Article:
Sometimes you just need to put all the snobbery aside and admit to yourself that even a cheap watch can bring enjoyment.
Timex, the 162 year old American company possibly best known for its catchy slogan** and Ironman range of watches, has recently released a limited edition of its field watch-style Waterbury line in collaboration with Minnesota-based work boot maker Red Wing Shoes. Timex as a brand is actually relatively new (c1950), especially when compared to the original Waterbury Clock Company, the later Ingersoll and Waterbury Watch companies or even the United States Time Corporation (which also made Polaroid cameras and Sinclair’s ZX80 and ZX81 computers in Scotland). However, it’s an important one, and one that has produced watches that are not only flight certified by NASA, but have been worn by many astronauts over the past twenty years.
The Waterbury 40mm is a standard three-hander with date window and an Indiglo ™ backlight. I’d forgotten just quite how much fun this can be: my first dive watch in 1995, a Casio DW290, had a similar illuminated display, and I recall vividly the reassuring blue light it provided on night dives. Casio’s Illuminator was released three years after Timex’s Indiglo, a form of electroluminescence that effectively works by passing a relatively high voltage through a thin sheet of phosphor.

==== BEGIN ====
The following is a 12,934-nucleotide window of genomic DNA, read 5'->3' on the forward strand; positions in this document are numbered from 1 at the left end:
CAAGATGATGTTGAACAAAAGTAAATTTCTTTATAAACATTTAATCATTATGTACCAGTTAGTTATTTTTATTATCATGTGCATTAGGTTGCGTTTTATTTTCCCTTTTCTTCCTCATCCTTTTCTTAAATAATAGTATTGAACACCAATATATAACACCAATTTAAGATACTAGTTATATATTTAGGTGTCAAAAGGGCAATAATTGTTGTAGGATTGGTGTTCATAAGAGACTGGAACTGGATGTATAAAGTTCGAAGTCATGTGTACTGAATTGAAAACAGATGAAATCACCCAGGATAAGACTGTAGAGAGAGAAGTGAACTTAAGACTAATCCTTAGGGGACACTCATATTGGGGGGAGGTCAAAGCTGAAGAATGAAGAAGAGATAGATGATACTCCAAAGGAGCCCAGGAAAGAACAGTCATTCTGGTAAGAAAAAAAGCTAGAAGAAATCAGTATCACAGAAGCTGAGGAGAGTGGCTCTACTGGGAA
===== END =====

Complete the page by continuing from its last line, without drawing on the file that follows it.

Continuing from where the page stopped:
The Waterbury’s leather strap is made by Red Wing, with their logo embossed on the underneath, and numbers akin to boot sizes against each hole. S.B. Foot Tanning Co produces all of Red Wings’ leather, and this strap appears to be the same oil-tanned material, which is highly water, stain and perspiration resistant. Unusually, the numbering on the strap holes appears to go from large to small; I must admit that I’m not sure why. Perhaps a reader might enlighten me?
The Waterbury is cheap, comfortable, fun*** and accurate. But it’s a quartz analogue, with a slightly twitchy seconds hand.
Quartz; what is it about these six letters that seem to upset so many #watchnerds? We seem to have forgotten that watch production and assembly by Timex in Dundee was highly successful and employed nearly 5,000 people in its day (although the 1993 acrimonious strike and closure left a sour taste for many). Interestingly, I note that there is a Dundee-based watch brand: Kartel Watches has recently launched this model, called the Tarbert, with a Harris Tweed strap.
Rereading de Carle’s Practical Watch Repairing, I noted that he wrote this of an equally unloved movement, the pin pallet: “it is, in fact, from the production engineer’s point of view, a very cleverly designed and efficient escapement.”
There is, it seems, some good to be found in almost all movements. Probably.
** Timex: takes a licking and keeps on ticking
*** This version is also quite fun; I like the use of the letter “T” instead of the traditional Mercedes hands